Find out more about the colourful shawls of @una_roz
Sabahar produces hand loomed textiles, using only natural fibres (silk, cotton, linen) and environmentally friendly dyes. They work with 100+ traditional Ethiopian weavers as well as 50+ hand spinners. Hand weaving and spinning are traditional crafts in Ethiopia, and the sector has not changed much for years. Products produced have also tended to stay remain unchanged, though there has been heightened attention by designers in the last few years.
Sabahar is trying to retain and encourage the strengths of the sector in terms of technical knowledge and design uniqueness, while ensuring high quality production and products, textures and designs which can be competitive globally to a contemporary customer. They are the only company in Ethiopia to work closely with eri silk producers found in selected rural areas of the country. They have been a pioneer in silk production and processing, as well as natural dyeing using materials from their local environment. Some of our most popular products are various designs and sizes of towels, table linens, and other household items, plus shawls, scarves and capes. They have also just started a baby collection. Learn more at @sabahar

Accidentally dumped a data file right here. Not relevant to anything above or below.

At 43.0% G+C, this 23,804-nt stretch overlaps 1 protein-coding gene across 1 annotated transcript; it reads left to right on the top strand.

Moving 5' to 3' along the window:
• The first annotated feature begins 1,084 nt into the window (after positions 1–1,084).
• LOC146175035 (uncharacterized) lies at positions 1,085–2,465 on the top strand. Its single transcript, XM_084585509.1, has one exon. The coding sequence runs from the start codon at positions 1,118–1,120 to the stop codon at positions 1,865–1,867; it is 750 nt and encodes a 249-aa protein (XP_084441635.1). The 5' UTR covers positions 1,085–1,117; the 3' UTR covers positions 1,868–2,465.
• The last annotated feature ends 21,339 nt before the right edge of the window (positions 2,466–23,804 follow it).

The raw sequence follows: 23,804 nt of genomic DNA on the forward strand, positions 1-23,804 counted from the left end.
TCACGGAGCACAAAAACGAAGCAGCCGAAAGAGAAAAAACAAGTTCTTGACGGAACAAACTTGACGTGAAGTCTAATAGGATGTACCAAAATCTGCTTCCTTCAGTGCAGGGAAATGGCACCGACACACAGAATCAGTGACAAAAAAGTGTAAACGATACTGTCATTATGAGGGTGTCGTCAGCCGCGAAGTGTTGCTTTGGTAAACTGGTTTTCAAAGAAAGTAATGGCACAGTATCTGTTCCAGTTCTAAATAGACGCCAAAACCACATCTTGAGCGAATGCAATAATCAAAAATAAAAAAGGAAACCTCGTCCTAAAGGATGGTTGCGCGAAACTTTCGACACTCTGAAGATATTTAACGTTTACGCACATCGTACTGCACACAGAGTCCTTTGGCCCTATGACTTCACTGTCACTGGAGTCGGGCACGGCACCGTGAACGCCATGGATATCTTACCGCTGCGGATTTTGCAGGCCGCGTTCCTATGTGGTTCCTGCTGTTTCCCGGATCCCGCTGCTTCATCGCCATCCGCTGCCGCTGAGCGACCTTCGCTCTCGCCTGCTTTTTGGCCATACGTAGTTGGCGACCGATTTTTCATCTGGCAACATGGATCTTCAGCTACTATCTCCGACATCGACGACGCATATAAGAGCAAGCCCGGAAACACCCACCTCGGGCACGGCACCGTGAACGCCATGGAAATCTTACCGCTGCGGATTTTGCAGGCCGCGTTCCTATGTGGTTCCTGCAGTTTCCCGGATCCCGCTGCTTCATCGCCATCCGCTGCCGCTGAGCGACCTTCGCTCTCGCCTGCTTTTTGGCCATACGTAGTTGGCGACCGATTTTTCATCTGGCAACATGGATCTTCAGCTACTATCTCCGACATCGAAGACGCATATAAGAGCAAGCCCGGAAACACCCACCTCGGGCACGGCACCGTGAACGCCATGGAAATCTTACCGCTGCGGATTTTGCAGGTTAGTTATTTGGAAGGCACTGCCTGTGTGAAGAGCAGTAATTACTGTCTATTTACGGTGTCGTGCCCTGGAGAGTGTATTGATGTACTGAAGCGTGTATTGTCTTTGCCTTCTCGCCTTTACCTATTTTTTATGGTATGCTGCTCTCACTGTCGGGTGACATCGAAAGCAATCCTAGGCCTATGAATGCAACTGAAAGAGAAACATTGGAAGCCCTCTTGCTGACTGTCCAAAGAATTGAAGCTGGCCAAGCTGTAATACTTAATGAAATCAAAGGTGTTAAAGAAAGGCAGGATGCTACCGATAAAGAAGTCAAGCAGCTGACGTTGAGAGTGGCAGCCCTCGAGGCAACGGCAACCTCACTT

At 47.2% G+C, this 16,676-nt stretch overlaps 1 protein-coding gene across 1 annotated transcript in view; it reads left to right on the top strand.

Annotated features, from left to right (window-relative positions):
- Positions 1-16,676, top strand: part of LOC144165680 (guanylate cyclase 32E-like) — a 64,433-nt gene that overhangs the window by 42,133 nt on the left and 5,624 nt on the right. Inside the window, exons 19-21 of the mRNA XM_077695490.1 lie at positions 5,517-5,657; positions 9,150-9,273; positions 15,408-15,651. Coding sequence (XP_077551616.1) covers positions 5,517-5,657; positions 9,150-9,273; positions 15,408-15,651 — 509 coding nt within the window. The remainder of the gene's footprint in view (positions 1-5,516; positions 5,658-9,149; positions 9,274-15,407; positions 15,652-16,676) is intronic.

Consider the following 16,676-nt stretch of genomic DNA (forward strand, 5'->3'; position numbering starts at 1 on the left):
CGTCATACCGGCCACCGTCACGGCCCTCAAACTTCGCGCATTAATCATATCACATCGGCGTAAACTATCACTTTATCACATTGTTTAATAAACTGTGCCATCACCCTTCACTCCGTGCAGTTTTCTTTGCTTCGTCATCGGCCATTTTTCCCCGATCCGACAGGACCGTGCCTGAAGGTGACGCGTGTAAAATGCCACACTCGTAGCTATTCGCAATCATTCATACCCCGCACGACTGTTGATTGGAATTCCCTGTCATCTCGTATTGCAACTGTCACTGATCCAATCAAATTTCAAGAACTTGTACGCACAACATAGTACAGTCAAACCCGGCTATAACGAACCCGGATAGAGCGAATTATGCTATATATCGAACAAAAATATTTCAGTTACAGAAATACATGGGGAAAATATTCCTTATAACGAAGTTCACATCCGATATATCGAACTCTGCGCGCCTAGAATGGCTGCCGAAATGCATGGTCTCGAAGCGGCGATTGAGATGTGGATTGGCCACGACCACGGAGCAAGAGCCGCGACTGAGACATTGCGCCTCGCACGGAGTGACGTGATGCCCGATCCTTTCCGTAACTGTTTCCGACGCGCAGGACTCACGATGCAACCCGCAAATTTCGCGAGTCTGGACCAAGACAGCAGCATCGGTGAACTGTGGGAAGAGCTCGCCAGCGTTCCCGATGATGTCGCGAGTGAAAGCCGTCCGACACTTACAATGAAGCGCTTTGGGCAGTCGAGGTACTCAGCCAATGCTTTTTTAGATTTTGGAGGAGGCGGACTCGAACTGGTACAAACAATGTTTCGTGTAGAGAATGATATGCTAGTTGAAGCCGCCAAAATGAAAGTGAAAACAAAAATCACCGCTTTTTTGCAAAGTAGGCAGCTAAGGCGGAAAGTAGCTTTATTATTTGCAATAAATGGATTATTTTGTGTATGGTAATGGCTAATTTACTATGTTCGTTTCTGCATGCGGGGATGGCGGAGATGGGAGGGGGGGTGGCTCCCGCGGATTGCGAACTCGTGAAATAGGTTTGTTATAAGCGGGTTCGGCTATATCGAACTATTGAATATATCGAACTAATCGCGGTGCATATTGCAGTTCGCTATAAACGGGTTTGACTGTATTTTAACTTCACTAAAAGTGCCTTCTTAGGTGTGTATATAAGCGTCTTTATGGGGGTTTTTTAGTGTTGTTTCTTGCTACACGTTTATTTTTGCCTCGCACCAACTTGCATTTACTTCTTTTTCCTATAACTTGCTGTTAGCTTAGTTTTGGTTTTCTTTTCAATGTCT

Selvedge World Fair tickets are now on sale at link in bio and selvedge.org ('Buy Tickets' under World Fair tab). As always, the Subscriber price is £25 when you use offer code sent with your magazine.